Breast cancer is a family disease. Unfortunately, the Overton family knows this first, second, third and even fourth-hand.
Four women — three sisters and their mother — were diagnosed with and treated for the disease. Each are living well today, advocating for women to actively pursue screening and genetic testing, which can play a key role in a positive outcome.
The family has survived, thanks to the care of Karen Kostroff, MD, Northwell’s chair of breast surgery. And they all wear matching bracelets to commemorate their survivorship.
“I have had the privilege of taking care of these brave women for more than 25 years,” Dr. Kostroff said. “They have allowed me to guide them, take care of them and be available for them. They represent the entire spectrum of this disease, from Stage 0 to ductal carcinoma to inflammatory breast cancer.
“There is nothing more rewarding. This is a family that at every crossroad emphasized what they could do rather than be depressed or anxious. They focused on the positives.”
Aggressive treatment for inflammatory breast cancer
Strong family bonds carried them through their experiences. They all live in Hampton Bays and have coached another through each surgery at Long Island Jewish Medical Center and subsequent treatment.
Karen Connolly, the oldest of the sisters, was diagnosed first. Her outlook was initially bleak. In 1993, she was notified that she had Stage IV inflammatory breast cancer, which accounts for 1 to 5 percent of all breast cancers. She was expected to live 21 months post-diagnosis.
In disbelief, Ms. Connolly sought a second opinion with Dr. Kostroff. She called it the best decision she ever made.
“I was diagnosed with terminal cancer and if I didn’t see Dr. Kostroff, I wouldn’t be here today,” she said as she held back tears. “I could’ve been your wife, your daughter, your mother or your sister. I feel the reason for my diagnosis was to pave the way for the rest of my family and anyone else who is going through this.”
Ms. Connolly was 32 years old at the time. She was treated for mastitis after suffering from a miscarriage. Mastitis is inflammation of breast tissue that sometimes involves an infection. She endured two weeks of antibiotics but with no change.
It was cancer.
Dr. Kostroff recommended an aggressive plan that included high-dose chemotherapy, a radical mastectomy, as well as an experimental stem cell transplant, radiation and Tamoxifen — the oldest and most-prescribed selective estrogen receptor modulator that high-risk breast cancer patients receive.
“She underwent bone marrow/stem cell transplant, which is no longer done since breast cancer treatment has evolved,” Dr. Kostroff said. “We are now offering what is the least toxic with the most effect.”
Ms. Connolly, now director of Southampton’s Chamber of Commerce, was declared cancer-free in 1993.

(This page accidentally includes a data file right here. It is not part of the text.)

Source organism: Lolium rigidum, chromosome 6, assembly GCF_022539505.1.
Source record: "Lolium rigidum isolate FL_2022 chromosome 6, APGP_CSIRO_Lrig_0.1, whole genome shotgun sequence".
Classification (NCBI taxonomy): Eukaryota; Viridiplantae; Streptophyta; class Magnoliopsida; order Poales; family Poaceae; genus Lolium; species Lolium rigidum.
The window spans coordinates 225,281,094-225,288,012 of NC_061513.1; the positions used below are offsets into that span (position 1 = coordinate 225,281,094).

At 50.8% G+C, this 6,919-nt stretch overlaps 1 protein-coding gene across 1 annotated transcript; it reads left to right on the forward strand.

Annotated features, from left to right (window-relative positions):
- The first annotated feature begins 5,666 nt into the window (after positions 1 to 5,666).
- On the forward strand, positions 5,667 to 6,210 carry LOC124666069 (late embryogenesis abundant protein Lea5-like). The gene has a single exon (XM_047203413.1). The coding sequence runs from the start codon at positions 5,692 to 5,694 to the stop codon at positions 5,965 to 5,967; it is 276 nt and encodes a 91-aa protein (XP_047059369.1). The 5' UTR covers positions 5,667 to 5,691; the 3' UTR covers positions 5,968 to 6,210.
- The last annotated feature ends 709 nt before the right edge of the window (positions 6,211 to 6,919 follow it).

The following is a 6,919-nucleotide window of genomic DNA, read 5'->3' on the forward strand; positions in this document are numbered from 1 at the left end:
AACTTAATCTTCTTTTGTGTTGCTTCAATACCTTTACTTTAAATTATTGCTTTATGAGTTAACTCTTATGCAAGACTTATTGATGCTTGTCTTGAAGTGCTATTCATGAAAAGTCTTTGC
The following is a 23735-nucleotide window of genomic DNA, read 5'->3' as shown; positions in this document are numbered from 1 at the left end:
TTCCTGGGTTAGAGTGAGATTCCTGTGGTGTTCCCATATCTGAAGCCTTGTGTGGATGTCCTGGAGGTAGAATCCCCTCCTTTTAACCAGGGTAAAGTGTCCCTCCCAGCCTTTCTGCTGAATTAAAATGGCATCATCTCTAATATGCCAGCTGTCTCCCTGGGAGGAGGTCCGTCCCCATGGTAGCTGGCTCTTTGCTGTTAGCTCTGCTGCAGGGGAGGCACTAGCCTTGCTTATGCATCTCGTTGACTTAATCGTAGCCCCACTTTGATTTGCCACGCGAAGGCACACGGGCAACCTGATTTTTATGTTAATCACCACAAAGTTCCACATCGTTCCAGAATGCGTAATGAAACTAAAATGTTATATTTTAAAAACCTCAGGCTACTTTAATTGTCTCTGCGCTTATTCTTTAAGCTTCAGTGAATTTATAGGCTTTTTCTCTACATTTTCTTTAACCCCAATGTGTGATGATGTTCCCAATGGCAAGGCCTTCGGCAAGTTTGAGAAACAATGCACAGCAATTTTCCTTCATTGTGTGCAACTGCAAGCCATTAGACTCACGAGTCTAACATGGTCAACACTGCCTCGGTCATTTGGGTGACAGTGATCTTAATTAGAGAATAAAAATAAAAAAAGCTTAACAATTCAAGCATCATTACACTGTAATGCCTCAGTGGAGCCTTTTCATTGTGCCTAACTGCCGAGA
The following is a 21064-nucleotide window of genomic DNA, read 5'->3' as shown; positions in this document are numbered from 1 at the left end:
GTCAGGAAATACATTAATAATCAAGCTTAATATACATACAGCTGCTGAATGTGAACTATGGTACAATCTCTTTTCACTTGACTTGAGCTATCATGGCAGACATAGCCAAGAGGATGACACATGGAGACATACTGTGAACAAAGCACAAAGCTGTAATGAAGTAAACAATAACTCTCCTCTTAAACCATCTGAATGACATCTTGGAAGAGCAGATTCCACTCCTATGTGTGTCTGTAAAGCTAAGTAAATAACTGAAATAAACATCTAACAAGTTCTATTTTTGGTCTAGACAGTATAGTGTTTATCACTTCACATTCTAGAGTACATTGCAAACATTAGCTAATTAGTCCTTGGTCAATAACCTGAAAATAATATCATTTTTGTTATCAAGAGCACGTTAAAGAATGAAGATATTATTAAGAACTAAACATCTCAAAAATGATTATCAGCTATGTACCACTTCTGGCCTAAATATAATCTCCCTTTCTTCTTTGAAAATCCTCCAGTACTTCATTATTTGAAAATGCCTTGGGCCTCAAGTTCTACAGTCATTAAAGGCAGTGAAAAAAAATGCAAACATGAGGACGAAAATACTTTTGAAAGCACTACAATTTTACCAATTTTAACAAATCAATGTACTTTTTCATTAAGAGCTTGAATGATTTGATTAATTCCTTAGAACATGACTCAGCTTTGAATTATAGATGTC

Two more breast cancer cases
A year later, Ms. Connolly’s sisters, Juliana Armusewicz and Eva Williams, were also diagnosed. Yet their paths to recovery were very different.
Ms. Armusewicz was also 32 when diagnosed. Dr. Kostroff performed a lumpectomy followed by radiation to eliminate infiltrating duct carcinoma. She later tested positive for the BRCA II gene, which she inherited from her father, Rich Overton, who succumbed to pancreatic cancer three years ago.
When the cancer returned in 2003, Ms. Armusewicz’s treatment included a bilateral mastectomy with reconstruction.
“I am very fortunate — despite us all being unfortunate — that I had my sister to lead the way, because I knew exactly what to do, where to go and who to call,” said Ms. Armusewicz. When her daughter, Courtney, also tested BRCA II positive, she underwent nipple-sparing prophylactic mastectomy to reduce her risk. “You have to be your own advocate and find the right answers. Be strong and stay strong.”
Ms. Williams was tested at the same time as Ms. Armusewicz. Negative results led her to believe that she was in the clear — despite having a lump in her right breast.
“A needle biopsy initially said it was negative,” Ms. Williams said. “But due to my history, Dr. Kostroff said, ‘Let’s remove it.’When I did, she called me the next day to tell me that it was cancer. I didn’t know what to think, except how could this happen? Why us? Why us again?”
Dr. Kostroff removed the ductal invasive cancer and Ms. Williams has been cancer-free since.
But the family’s experience didn’t end there.
Yet another diagnosis
In 1998, their mother, Martha Overton, underwent lumpectomy after an atypical pre-cancer cell diagnosis. The disease returned in 2012, and Dr. Kostroff performed a bilateral mastectomy.
Four years later, she was again diagnosed with invasive cancer cyst in her chest wall. After chemotherapy and radiation, she is now cancer-free.
“My strength comes from them,” Ms. Overton said of her daughters. “That’s how I got through all that I went through.
“Rich, my husband, loved Dr. Kostroff as a daughter. He would hug her and say ‘You are just like my daughters.’ She brought them through life-threatening events.”